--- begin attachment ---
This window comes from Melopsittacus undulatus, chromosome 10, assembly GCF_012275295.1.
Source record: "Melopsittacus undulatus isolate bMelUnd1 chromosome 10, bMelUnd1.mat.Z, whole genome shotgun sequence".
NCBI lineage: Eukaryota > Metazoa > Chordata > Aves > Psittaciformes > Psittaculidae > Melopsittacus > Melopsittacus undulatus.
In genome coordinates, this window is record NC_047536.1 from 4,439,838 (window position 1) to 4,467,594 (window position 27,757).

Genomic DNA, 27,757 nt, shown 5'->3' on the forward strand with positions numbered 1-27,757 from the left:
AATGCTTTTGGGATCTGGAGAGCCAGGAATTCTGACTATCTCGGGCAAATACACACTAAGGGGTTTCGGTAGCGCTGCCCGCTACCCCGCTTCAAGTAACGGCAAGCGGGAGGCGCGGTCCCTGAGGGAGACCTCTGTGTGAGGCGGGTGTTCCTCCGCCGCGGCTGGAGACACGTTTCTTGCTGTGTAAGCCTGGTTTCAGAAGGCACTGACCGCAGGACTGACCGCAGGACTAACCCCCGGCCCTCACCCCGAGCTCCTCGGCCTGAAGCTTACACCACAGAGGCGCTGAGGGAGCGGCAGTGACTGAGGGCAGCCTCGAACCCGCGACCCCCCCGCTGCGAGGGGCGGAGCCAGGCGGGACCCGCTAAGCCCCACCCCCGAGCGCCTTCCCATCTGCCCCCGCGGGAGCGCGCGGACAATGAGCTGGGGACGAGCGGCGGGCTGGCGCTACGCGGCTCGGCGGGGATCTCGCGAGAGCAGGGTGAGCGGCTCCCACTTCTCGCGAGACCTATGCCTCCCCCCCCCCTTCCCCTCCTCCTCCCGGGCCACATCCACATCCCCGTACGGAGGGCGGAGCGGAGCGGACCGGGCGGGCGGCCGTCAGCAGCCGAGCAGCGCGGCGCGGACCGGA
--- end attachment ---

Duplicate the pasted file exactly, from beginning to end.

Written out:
This window comes from Melopsittacus undulatus, chromosome 10, assembly GCF_012275295.1.
Source record: "Melopsittacus undulatus isolate bMelUnd1 chromosome 10, bMelUnd1.mat.Z, whole genome shotgun sequence".
NCBI lineage: Eukaryota > Metazoa > Chordata > Aves > Psittaciformes > Psittaculidae > Melopsittacus > Melopsittacus undulatus.
In genome coordinates, this window is record NC_047536.1 from 4,439,838 (window position 1) to 4,467,594 (window position 27,757).

Genomic DNA, 27,757 nt, shown 5'->3' on the forward strand with positions numbered 1-27,757 from the left:
AATGCTTTTGGGATCTGGAGAGCCAGGAATTCTGACTATCTCGGGCAAATACACACTAAGGGGTTTCGGTAGCGCTGCCCGCTACCCCGCTTCAAGTAACGGCAAGCGGGAGGCGCGGTCCCTGAGGGAGACCTCTGTGTGAGGCGGGTGTTCCTCCGCCGCGGCTGGAGACACGTTTCTTGCTGTGTAAGCCTGGTTTCAGAAGGCACTGACCGCAGGACTGACCGCAGGACTAACCCCCGGCCCTCACCCCGAGCTCCTCGGCCTGAAGCTTACACCACAGAGGCGCTGAGGGAGCGGCAGTGACTGAGGGCAGCCTCGAACCCGCGACCCCCCCGCTGCGAGGGGCGGAGCCAGGCGGGACCCGCTAAGCCCCACCCCCGAGCGCCTTCCCATCTGCCCCCGCGGGAGCGCGCGGACAATGAGCTGGGGACGAGCGGCGGGCTGGCGCTACGCGGCTCGGCGGGGATCTCGCGAGAGCAGGGTGAGCGGCTCCCACTTCTCGCGAGACCTATGCCTCCCCCCCCCCTTCCCCTCCTCCTCCCGGGCCACATCCACATCCCCGTACGGAGGGCGGAGCGGAGCGGACCGGGCGGGCGGCCGTCAGCAGCCGAGCAGCGCGGCGCGGACCGGA